Expiratory flows and airway inflammation in elderly asthmatic patients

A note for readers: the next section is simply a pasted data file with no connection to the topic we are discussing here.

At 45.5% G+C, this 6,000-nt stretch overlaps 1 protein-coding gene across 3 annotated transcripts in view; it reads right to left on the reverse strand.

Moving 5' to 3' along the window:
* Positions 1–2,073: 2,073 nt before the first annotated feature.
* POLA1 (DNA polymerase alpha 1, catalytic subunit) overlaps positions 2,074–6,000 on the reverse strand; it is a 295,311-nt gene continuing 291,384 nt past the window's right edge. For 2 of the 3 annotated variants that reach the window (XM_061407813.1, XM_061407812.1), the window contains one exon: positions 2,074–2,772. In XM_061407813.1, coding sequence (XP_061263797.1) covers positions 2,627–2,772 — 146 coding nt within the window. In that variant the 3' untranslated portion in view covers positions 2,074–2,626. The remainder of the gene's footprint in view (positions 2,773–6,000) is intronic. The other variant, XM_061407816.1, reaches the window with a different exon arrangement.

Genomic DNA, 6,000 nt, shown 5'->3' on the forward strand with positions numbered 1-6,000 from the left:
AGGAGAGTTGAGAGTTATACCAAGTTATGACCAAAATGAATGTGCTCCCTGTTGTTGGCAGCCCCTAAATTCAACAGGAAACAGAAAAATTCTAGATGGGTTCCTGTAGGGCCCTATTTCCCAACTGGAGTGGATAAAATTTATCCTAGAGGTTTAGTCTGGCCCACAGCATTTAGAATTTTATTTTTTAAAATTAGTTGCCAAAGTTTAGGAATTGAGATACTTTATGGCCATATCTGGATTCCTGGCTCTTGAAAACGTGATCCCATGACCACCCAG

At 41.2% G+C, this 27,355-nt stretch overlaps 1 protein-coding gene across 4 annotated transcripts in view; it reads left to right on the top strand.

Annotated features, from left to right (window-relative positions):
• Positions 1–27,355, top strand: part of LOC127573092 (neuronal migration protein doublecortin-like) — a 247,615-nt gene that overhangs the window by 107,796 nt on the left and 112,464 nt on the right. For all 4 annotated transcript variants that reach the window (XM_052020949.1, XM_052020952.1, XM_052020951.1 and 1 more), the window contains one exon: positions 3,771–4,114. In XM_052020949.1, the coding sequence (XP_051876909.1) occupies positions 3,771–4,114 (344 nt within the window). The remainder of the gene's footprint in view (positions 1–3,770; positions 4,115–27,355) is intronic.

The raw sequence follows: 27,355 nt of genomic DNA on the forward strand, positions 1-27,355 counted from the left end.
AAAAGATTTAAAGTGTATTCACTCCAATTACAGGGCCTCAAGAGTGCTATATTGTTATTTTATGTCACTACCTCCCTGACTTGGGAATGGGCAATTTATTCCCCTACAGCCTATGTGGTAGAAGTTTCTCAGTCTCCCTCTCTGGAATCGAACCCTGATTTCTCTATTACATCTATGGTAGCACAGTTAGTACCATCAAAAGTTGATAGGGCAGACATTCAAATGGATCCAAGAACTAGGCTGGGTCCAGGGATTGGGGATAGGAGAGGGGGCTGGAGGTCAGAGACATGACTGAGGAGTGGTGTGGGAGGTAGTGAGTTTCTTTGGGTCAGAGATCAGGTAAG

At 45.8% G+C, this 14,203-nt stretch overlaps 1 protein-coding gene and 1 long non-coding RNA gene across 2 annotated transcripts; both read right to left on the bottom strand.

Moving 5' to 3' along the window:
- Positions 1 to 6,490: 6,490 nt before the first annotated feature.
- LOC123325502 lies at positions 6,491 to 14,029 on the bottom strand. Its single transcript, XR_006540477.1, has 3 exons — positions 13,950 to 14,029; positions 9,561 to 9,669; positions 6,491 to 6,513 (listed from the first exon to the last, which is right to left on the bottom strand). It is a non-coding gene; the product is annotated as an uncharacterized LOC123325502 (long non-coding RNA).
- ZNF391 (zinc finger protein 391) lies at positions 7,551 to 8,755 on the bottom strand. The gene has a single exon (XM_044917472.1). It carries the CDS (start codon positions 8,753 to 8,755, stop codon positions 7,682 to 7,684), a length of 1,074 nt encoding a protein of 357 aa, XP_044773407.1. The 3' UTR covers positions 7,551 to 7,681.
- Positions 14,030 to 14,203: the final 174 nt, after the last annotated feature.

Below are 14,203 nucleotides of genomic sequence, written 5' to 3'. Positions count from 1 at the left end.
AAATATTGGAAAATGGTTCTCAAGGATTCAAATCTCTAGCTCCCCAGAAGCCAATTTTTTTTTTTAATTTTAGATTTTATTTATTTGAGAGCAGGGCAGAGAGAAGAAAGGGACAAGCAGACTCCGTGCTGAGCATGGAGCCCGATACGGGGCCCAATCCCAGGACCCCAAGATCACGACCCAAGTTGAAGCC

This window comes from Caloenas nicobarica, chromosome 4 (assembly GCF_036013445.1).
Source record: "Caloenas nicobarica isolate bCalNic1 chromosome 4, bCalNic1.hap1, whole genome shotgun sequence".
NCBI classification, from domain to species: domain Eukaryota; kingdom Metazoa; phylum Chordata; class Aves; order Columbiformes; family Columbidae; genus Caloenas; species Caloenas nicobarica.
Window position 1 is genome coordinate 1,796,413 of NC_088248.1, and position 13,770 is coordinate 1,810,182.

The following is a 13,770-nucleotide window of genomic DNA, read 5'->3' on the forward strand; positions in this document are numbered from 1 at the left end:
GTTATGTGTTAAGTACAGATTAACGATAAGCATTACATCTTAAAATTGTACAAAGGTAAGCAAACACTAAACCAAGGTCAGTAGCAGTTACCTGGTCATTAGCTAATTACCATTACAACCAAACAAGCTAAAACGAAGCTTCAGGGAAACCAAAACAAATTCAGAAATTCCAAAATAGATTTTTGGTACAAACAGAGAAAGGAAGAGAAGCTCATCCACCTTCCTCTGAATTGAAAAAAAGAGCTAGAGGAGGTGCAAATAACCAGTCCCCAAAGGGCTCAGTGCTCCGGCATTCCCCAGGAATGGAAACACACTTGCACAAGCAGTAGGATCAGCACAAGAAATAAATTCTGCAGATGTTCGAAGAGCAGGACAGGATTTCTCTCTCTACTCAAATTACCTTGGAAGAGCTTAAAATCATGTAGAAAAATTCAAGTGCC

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Asthma in the elderly is often underrecognized and suboptimally treated, resulting in an increased morbidity and mortality. The characteristics of asthma-related bronchitis and its optimal treatment remain to be determined in this population. We aimed to compare lung function and airway inflammation in elderly and younger asthmatic subjects. Data from two induced sputum databases were analyzed in three groups of asthmatic subjects (18-30 y, n = 136; 31-59 y, n = 385; 60-72 y, n = 172) and one group of healthy elderly subjects (60-89 y, n = 16). Expiratory flows and induced sputum cell counts were analyzed. Airway obstruction was more marked in elderly asthmatics compared with healthy elderly or younger asthmatic subjects (p < 0.01). An increase in sputum neutrophils and a decrease in macrophages and lymphocytes were observed in elderly asthmatics (p < 0.0001). Neutrophil percentages significantly increased with asthma severity in the young and the middle-aged groups, while they remained similar in elderly asthmatics regardless of asthma severity (p < 0.05). Neutrophil percentages weakly correlated with the dose of ICS in all asthmatics (r = 0.17, p < 0.0001). Age and dose of ICS were independent predictors of neutrophil percentage in asthmatic subjects in a regression model (R(2) = 0.12). Asthma in the elderly is associated with a more marked airway obstruction and sputum neutrophilia. Both age and the dose of corticosteroids need to be considered in the interpretation of the clinical relevance of sputum neutrophil count.
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